One last time, here we go.
Now that the draft is over, which teams are the most talented in the NFL? — @cater123
It’s hard to determine whose roster is the most talented, but I can give you the best guesses. The first is clearly the Chiefs. They return 20 of 22 starters from their Super Bowl team. They’re elite at QB, RT, TE, WR, DE, DT, and safety. They have an above-average LT, multiple other dynamic WRs, and now you can add running back Clyde Edwards-Helaire, who was just drafted in the first round.
Staying in the AFC, the Ravens are close to the Chiefs. They boast 2019 NFL MVP Lamar Jackson at QB, excellent offensive tackles, some speed at wide receiver and tight end, and now they have Ohio State running back J.K. Dobbins. On defense, they added Calais Campbell and Patrick Queen to pair with an outstanding secondary. But, they aren’t the Chiefs.
In the NFC, you have the Buccaneers. They’re loaded now with Tom Brady, Mike Evans, Chris Godwin, Rob Gronkowski, Cameron Brate, O.J. Howard, an underrated interior offensive line, and first-rounder Tristian Wirfs to play right tackle. On defense, there’s Shaq Barrett, Ndamukong Suh, Lavonte David, and second-round safety Antoine Winfield Jr.
The Saints are also in the discussion. Drew Brees, Alvin Kamara, Michael Thomas, and one of the best offensive lines in the NFL round out their offense. On defense, they have Cam Jordan, Marshon Lattimore, Malcolm Jenkins, among others.
So, even though I said I wouldn’t award a winner at the start of this answer, I’m changing my mind. The Chiefs are the winner, because they are elite at the most important positions in the sport.
What do you think about the Browns’ draft, and specifically their complicated left tackle situation? — @CbusBrownsFan
Great question. Jedrick Wills was drafted by the Browns at No. 10 with the hope that he will be their future left tackle. Wills played right tackle in high school AND in college. It’s easy to claim he played right tackle in college because Jonah Williams was there for a season and then because quarterback Tua Tagovailoa is left-handed. But that might be shortsighted considering Wills played right tackle in high school. Honestly, it’s quite surprising to see such an athlete playing that position in high school. Nonetheless, here we are.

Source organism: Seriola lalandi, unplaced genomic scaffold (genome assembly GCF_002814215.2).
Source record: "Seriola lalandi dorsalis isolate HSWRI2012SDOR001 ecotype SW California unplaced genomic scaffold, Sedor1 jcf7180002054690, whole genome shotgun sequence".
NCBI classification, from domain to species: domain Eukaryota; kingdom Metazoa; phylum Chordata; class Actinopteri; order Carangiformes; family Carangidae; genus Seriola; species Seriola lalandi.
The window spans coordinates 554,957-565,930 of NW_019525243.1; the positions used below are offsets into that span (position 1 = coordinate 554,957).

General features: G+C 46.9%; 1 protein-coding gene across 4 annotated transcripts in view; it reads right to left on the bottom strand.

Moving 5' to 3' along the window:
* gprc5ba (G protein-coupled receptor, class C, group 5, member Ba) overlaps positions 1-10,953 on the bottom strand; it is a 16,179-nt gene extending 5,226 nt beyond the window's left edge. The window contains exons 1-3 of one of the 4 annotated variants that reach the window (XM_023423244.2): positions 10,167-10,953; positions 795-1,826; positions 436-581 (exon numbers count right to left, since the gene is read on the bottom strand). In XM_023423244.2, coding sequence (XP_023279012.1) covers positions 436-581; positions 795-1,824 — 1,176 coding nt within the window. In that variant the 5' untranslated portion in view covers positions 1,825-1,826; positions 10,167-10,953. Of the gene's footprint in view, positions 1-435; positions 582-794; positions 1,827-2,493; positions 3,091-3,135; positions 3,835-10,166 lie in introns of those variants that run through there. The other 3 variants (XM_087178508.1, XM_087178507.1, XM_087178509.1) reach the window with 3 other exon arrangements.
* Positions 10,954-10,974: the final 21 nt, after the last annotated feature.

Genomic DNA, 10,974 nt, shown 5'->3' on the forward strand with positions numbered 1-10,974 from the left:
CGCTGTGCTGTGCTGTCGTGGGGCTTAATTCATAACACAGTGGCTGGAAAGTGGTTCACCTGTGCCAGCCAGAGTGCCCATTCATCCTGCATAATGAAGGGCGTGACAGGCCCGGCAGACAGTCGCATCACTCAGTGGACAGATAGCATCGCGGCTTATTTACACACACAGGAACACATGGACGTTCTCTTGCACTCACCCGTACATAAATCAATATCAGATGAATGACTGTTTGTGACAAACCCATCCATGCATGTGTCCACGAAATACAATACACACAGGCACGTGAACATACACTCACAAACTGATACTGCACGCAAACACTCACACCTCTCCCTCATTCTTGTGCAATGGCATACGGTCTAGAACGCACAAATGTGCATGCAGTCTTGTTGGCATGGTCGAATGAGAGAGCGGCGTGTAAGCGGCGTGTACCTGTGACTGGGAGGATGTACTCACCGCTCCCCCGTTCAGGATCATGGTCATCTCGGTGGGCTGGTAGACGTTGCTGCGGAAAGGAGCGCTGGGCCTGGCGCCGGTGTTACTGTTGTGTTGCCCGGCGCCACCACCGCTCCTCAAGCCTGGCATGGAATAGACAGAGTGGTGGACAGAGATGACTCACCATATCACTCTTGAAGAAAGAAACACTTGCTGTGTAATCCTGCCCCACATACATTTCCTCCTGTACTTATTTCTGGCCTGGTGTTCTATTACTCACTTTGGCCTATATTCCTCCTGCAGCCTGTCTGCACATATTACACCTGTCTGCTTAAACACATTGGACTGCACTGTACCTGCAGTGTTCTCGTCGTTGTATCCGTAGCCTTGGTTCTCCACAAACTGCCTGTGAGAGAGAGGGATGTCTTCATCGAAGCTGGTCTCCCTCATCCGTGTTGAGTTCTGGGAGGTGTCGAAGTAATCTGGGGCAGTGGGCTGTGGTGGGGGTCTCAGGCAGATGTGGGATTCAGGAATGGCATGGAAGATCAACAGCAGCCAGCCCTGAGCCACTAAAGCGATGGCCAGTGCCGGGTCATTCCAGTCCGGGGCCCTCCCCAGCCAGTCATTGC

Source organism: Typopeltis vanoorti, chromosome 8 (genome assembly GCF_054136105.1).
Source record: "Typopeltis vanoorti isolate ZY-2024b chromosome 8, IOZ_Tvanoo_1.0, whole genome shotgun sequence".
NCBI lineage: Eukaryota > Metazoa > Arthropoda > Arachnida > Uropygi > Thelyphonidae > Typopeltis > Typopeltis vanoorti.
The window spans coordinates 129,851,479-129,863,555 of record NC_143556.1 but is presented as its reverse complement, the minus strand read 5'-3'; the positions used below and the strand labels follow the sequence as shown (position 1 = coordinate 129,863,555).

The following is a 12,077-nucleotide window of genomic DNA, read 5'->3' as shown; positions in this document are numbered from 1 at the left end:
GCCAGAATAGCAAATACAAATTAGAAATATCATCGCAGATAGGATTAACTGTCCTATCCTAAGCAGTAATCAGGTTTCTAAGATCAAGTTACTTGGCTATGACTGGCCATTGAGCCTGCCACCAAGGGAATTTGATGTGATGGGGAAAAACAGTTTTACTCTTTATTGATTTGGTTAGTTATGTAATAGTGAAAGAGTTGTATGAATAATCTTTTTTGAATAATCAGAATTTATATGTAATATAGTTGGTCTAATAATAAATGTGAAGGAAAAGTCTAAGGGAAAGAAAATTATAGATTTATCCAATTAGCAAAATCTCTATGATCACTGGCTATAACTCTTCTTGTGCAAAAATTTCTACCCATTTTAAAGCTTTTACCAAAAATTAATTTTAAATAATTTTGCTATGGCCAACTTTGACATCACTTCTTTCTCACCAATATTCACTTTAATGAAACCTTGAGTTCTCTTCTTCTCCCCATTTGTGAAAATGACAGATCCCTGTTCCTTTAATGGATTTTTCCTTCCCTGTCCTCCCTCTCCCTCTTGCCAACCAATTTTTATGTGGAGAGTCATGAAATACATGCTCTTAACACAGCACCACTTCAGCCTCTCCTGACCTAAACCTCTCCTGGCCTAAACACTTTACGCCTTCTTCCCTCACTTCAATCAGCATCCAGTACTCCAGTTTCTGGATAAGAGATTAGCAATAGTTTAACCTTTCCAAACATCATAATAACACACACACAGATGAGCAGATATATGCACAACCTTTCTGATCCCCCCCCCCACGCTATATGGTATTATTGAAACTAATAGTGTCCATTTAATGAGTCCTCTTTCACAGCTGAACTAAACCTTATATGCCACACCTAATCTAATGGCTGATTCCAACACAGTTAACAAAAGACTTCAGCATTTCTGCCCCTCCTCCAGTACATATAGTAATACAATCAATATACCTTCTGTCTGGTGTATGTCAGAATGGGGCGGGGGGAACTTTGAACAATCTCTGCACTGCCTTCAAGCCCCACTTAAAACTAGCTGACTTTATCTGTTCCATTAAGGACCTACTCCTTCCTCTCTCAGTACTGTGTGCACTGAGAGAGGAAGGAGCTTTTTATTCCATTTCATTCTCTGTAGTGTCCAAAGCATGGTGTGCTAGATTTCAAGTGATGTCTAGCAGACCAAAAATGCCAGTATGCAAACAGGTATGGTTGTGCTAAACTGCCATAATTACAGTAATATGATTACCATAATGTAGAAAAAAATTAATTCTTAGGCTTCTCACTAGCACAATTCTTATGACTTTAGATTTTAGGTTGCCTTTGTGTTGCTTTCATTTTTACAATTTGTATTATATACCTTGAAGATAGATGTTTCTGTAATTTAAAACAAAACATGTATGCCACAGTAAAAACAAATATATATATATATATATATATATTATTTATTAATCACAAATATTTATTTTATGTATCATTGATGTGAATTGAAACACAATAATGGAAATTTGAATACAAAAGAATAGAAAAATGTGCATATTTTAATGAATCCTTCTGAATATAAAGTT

Can Wills move to left tackle? There’s almost no history of college right tackles moving to left tackle in the NFL outside of the Cowboys’ Tyron Smith, who played two seasons at right tackle at USC before being drafted in the first round. According to his high school football highlights, he played left tackle in high school and then reading his bio on USC, he played scout team left tackle throughout his freshman season. He lined up at right tackle as a sophomore and junior because Matt Kalil, future first-round himself, was the left tackle. We know Smith made the switch seamlessly, as he’s eventually headed to the Hall of Fame.
I do think this move will be more difficult for Wills, who has always played right tackle. My brother disagrees. He correctly point out that Wills is the best prospect at right tackle since Smith and that generally speaking, the right tackle is less athletic than the left tackle in college, so it would make sense they’d never move to left tackle in the NFL. Wills doesn’t fit that profile since he’s a supreme athlete.
I’ve softened my stance a bit after discussing it with Mitch. I do believe Wills can do it, but it won’t be as easy as many think, because again, he’s never played on the left side.
I love that Joe Thomas is going to help Wills and that will be invaluable mentorship. However, I don’t know if that’s going to be the difference if Wills makes it or not. What will help more is Bill Callahan, the awesome offensive line coach for the Browns. He also coached Smith in Dallas when he switched from right to left.
I read a lot about switching from RT to LT. But how about G to C? All the draft guides list them together as IOL. — @Pasquale_CT
When I entered the NFL is 2008, a gameday roster consisted of seven offensive linemen in pads: the starting five, plus one swing tackle and one swing interior lineman. This IOL was responsible for both guard positions and the center position. The reason is the body type of a guard was typically the same as a center.
I think that’s seriously the only reason why they ask someone to learn how to snap. The more you can do, the longer you can play in the NFL. When you play inside, at any of the three positions, you’re used to playing in that confined space, so it makes sense the interior offensive lineman could do.